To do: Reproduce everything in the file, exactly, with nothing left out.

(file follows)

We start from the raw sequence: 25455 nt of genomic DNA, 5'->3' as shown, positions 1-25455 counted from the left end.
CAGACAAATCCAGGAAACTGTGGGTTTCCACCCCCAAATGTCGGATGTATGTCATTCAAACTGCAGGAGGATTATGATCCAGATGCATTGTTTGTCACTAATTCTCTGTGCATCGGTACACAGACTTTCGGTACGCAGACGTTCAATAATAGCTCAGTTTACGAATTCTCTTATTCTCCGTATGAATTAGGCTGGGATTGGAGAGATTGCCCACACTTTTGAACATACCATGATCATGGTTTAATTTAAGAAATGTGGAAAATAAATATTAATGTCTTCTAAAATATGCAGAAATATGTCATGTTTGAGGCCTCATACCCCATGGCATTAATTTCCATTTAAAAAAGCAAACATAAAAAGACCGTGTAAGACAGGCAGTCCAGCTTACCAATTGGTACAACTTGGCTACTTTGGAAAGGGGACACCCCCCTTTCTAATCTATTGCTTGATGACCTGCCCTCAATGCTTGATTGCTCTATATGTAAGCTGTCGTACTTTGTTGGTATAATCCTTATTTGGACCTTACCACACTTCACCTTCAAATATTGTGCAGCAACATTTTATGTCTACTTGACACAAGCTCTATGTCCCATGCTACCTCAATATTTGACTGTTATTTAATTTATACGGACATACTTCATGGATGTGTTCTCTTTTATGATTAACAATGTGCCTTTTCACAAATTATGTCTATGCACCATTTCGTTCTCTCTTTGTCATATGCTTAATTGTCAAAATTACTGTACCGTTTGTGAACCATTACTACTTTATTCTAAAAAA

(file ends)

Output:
We start from the raw sequence: 25455 nt of genomic DNA, 5'->3' as shown, positions 1-25455 counted from the left end.
CAGACAAATCCAGGAAACTGTGGGTTTCCACCCCCAAATGTCGGATGTATGTCATTCAAACTGCAGGAGGATTATGATCCAGATGCATTGTTTGTCACTAATTCTCTGTGCATCGGTACACAGACTTTCGGTACGCAGACGTTCAATAATAGCTCAGTTTACGAATTCTCTTATTCTCCGTATGAATTAGGCTGGGATTGGAGAGATTGCCCACACTTTTGAACATACCATGATCATGGTTTAATTTAAGAAATGTGGAAAATAAATATTAATGTCTTCTAAAATATGCAGAAATATGTCATGTTTGAGGCCTCATACCCCATGGCATTAATTTCCATTTAAAAAAGCAAACATAAAAAGACCGTGTAAGACAGGCAGTCCAGCTTACCAATTGGTACAACTTGGCTACTTTGGAAAGGGGACACCCCCCTTTCTAATCTATTGCTTGATGACCTGCCCTCAATGCTTGATTGCTCTATATGTAAGCTGTCGTACTTTGTTGGTATAATCCTTATTTGGACCTTACCACACTTCACCTTCAAATATTGTGCAGCAACATTTTATGTCTACTTGACACAAGCTCTATGTCCCATGCTACCTCAATATTTGACTGTTATTTAATTTATACGGACATACTTCATGGATGTGTTCTCTTTTATGATTAACAATGTGCCTTTTCACAAATTATGTCTATGCACCATTTCGTTCTCTCTTTGTCATATGCTTAATTGTCAAAATTACTGTACCGTTTGTGAACCATTACTACTTTATTCTAAAAAA